Critics of the Smart Solar proposal are especially angered that the amendment would enshrine in the state Constitution current state law allowing solar users to be charged an extra fee by utilities to connect to their electric grid.
"The amendment is a wolf in sheep's clothing," said Stephen Smith, executive director of the Southern Alliance for Clean Energy, which has been the main financial backer of the Solar Choice proposal. "They actually have the words 'solar choice' on their ballot amendment. It's the most devious thing. But there is nothing in their amendment that is really a choice. They are effectively enshrining the status quo. That in and of itself is deceptive."
Smart Solar officials said their amendment would protect consumers from predatory companies that would lock customers into long-term contracts for solar equipment. These companies would otherwise be "free from any burden of consumer protection rules," Bascom said.
The amendment "provides constitutional protection for the right of individual ownership of solar equipment, and solar power generation," she said. "It safeguards the role of state and local government to protect consumers — both those who choose solar and those who do not."
All electric customers support the upkeep of a utility's electric grid — from the power plant generating electricity to the transmission lines running to homes — through their electric bill.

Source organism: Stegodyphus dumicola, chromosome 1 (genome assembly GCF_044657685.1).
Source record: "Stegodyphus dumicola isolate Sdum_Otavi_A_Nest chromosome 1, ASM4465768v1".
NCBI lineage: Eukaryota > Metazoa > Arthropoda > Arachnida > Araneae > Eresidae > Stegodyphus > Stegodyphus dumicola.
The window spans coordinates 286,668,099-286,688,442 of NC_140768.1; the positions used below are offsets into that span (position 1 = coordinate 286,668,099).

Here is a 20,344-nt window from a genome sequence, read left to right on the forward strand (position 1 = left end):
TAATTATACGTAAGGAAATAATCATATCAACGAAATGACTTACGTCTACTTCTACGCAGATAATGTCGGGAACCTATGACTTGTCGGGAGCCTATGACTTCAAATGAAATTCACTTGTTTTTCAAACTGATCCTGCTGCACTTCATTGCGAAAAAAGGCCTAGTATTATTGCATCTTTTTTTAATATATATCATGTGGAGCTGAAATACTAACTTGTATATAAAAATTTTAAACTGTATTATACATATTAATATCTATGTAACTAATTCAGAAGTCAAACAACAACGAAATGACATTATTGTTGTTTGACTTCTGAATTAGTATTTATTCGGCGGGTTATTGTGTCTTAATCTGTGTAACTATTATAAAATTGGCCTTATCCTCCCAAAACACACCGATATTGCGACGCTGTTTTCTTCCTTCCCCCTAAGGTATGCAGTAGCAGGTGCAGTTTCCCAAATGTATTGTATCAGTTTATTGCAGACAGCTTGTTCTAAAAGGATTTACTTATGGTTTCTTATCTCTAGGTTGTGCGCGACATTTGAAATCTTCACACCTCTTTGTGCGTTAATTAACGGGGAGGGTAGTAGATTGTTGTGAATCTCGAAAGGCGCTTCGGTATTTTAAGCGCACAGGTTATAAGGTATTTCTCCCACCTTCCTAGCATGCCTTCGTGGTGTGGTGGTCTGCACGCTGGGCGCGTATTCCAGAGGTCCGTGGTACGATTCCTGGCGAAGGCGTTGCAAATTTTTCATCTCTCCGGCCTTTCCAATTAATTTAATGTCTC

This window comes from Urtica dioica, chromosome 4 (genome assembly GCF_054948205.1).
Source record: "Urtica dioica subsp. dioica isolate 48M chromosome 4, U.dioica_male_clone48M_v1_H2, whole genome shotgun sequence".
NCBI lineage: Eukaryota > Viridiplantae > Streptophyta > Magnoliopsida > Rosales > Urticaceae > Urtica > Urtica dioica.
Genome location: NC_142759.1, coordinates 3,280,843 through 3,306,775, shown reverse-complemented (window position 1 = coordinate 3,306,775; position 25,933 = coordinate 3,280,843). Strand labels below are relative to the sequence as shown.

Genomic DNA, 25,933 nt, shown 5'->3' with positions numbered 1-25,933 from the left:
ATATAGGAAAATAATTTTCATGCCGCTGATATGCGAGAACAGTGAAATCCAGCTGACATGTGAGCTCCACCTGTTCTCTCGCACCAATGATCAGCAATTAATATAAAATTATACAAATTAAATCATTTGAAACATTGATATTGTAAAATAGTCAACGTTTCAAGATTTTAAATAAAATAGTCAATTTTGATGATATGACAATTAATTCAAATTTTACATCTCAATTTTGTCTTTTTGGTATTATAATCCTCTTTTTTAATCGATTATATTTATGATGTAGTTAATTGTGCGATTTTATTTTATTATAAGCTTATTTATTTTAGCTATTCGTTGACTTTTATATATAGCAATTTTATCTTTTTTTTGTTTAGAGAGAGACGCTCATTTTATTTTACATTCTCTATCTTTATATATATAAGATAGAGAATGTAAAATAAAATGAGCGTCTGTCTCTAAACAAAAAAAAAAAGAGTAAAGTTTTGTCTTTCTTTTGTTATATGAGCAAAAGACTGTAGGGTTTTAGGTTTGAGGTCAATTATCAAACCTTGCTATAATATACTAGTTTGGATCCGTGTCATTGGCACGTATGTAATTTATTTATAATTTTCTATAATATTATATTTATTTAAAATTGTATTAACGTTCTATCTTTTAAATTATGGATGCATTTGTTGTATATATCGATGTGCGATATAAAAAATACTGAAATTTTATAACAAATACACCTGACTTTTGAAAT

So if solar users are still connected to the utility grid, either to sell electricity back to the utility or other electricity users, or to receive backup power when solar can't meet all their energy needs, are they getting a free ride on the backs of consumers who don't use solar?
Florida's utilities say it is a question of fairness that everyone pays the fair share to maintain the grid.
The amendment, said Duke's Glenn, "provides protections for customers who don't have solar, who don't want it, who can't afford to put $30,000 worth of panels on their roof, who can't because they rent, they have a condo, or they don't want to drill 18 holes in their roof." Glenn noted that only 20 to 30 percent of the homes in Duke's territory are suitable for solar.
TECO makes the same argument. Spokeswoman Cherie Jacobs said the Smart Solar amendment "would make sure that electric customers who have solar systems are not subsidized by those who do not have solar."
Smith, the executive director of the Southern Alliance for Clean Energy, calls that nonsense and says it essentially penalizes solar customers for using less electricity.
"They are saying because I use less electricity, I still have to pay you," he said. "That is the kind of thinking that takes hold when you have a monopoly."
Meantime, Florida's electric utilities and others across the nation are moving to build their own solar projects and promise more to come. Duke, for example, plans up to 500 megawatts of solar generation in the next decade. Critics, though, question whether there is some double standard being displayed by big energy companies.
"If they own it, you are still writing them a check for those solar electrons," Smith said. "Don't get me wrong, we are totally happy with the utilities using solar. We have no problem with that. We have a problem with why is it good for the goose but not for the gander."
Contact William R. Levesque at firstname.lastname@example.org. Follow @Times_Levesque.